Univ. of Michigan researcher recommends shifting the basis of fuel carbon regulation from lifecycle analysis to ABC accounting

Read the full post at Green Car Congress.

In a new paper published in the journal Climatic Change, Dr. John DeCicco of the University of Michigan School of Natural Resources and Environment posits that attempting to regulate fuels using a lifecycle analysis (LCA)-based approach—as is currently done by California’s Low Carbon Fuel Standard and the US Renewable Fuel Standard—is inappropriate and ultimately unworkable as far as environmental effectiveness is concerned.

Instead, DeCicco proposes a method using annual basis carbon (ABC) accounting to track the stocks and flows of carbon and other relevant greenhouse gases (GHGs) throughout fuel supply chains. Such an approach makes fuel and feedstock production facilities the focus of accounting, he suggests, while treating the CO2 emissions from fuel end-use at face value regardless of the origin of the fuel carbon (bio or fossil). ABC accounting would avoid an automatic credit of biogenic carbon in biofuels, and minimize and accumulation of carbon debt due to indirect land-use change, he says.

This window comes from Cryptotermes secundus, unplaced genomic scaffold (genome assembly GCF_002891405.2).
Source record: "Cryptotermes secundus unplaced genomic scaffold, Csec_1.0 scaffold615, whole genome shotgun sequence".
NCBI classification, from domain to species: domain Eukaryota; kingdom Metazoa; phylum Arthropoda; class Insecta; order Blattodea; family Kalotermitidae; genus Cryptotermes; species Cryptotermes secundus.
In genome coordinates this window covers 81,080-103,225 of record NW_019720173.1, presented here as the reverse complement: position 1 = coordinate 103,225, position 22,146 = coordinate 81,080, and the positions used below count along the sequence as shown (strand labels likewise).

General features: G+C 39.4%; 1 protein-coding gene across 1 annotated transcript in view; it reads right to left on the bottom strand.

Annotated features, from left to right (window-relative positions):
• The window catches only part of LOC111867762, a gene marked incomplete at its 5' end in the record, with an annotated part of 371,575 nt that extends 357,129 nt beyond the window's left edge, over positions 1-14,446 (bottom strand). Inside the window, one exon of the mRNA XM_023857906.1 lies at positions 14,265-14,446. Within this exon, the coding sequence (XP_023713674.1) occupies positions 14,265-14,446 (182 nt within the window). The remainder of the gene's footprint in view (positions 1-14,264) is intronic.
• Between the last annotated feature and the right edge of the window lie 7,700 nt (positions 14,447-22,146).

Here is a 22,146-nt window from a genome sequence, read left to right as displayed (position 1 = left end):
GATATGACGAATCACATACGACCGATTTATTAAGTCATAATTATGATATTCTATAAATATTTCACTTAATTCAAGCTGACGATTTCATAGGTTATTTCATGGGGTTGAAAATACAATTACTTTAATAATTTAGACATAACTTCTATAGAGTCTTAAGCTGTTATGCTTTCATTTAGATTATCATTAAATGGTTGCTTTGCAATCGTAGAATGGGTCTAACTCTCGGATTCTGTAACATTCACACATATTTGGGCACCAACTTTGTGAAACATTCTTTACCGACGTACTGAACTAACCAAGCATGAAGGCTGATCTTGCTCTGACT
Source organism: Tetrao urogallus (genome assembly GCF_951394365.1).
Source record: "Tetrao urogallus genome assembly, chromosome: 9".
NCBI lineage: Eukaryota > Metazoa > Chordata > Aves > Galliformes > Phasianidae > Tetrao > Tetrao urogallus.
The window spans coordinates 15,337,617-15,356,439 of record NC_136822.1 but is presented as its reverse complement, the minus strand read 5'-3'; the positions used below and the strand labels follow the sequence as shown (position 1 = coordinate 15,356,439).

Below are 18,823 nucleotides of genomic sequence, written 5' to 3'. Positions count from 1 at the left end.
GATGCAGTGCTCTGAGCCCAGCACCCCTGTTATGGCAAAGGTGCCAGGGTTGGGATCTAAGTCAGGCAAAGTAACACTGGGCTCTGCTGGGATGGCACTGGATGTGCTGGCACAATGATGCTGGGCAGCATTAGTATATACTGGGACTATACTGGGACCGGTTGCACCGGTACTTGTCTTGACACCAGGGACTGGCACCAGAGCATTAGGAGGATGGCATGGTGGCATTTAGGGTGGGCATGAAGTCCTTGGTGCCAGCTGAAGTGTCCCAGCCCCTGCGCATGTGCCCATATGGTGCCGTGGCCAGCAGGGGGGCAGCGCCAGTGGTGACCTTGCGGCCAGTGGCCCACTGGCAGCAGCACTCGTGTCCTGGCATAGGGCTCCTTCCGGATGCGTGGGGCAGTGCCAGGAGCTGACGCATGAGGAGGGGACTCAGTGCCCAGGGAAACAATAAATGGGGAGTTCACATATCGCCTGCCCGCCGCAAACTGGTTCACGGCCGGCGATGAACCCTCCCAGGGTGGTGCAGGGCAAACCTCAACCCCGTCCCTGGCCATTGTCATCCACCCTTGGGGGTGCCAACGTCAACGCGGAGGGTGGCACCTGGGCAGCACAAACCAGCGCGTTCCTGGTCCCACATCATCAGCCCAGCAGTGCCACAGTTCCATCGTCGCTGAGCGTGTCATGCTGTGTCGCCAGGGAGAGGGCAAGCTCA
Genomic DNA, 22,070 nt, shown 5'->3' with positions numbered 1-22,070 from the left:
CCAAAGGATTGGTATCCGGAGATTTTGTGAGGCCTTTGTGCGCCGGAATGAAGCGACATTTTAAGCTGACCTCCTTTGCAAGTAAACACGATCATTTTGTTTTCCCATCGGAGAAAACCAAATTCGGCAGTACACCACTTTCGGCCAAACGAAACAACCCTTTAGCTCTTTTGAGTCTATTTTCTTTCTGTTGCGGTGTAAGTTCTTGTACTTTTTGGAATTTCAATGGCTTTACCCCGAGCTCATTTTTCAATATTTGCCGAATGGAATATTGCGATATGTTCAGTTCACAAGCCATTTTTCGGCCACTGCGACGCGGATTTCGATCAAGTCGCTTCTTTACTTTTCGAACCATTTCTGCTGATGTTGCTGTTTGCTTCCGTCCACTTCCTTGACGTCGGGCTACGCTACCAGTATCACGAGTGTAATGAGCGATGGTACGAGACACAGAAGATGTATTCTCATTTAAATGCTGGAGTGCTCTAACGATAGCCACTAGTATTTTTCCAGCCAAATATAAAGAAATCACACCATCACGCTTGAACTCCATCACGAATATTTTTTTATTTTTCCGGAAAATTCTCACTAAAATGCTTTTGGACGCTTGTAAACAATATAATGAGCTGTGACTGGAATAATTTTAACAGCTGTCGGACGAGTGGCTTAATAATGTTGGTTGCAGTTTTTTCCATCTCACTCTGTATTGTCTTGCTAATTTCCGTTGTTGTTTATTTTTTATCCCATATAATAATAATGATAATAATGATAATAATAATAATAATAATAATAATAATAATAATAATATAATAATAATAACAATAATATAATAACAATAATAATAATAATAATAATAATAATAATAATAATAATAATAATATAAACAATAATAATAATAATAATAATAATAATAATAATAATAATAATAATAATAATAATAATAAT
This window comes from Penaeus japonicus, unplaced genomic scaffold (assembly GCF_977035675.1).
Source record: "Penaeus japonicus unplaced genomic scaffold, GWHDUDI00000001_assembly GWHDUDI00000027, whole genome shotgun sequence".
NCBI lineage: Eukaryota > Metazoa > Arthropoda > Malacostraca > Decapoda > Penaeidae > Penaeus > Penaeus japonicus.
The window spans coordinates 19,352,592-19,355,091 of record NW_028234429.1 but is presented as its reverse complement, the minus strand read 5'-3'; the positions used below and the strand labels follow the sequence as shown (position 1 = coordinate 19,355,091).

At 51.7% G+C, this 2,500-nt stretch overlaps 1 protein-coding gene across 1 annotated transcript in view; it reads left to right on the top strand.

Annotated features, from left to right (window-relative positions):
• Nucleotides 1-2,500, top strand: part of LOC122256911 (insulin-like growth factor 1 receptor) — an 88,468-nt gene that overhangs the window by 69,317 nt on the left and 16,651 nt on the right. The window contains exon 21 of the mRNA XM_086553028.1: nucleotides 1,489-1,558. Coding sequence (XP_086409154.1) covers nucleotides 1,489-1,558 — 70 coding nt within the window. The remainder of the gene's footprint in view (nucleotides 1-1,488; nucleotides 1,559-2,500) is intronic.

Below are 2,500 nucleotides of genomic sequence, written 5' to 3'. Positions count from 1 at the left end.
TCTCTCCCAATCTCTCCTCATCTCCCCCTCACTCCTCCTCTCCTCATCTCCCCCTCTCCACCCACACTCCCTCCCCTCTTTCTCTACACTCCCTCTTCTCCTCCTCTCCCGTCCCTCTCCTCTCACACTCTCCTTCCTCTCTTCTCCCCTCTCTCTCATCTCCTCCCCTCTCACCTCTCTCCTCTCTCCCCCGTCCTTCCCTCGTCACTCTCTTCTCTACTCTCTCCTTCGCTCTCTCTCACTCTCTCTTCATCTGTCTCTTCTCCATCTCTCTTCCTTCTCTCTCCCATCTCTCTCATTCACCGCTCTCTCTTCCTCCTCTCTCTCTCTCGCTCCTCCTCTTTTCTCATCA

Full citation for the research paper: DeCicco, John (2011) Biofuels and carbon management. Climatic Change doi: 10.1007/s10584-011-0164-z

Abstract: Public policy supports biofuels for their benefits to agricultural economies, energy security and the environment. The environmental rationale is premised on greenhouse gas (GHG, “carbon”) emissions reduction, which is a matter of contention. This issue is challenging to resolve because of critical but difficult-to-verify assumptions in lifecycle analysis (LCA), limits of available data and disputes about system boundaries. Although LCA has been the presumptive basis of climate policy for fuels, careful consideration indicates that it is inappropriate for defining regulations. This paper proposes a method using annual basis carbon (ABC) accounting to track the stocks and flows of carbon and other relevant GHGs throughout fuel supply chains. Such an approach makes fuel and feedstock production facilities the focus of accounting while treating the CO2 emissions from fuel end-use at face value regardless of the origin of the fuel carbon (bio- or fossil). Integrated into cap-and-trade policy and including provisions for mitigating indirect land-use change impacts, also evaluated on an annual basis, an ABC approach would provide a sound carbon management framework for the transportation fuels sector.

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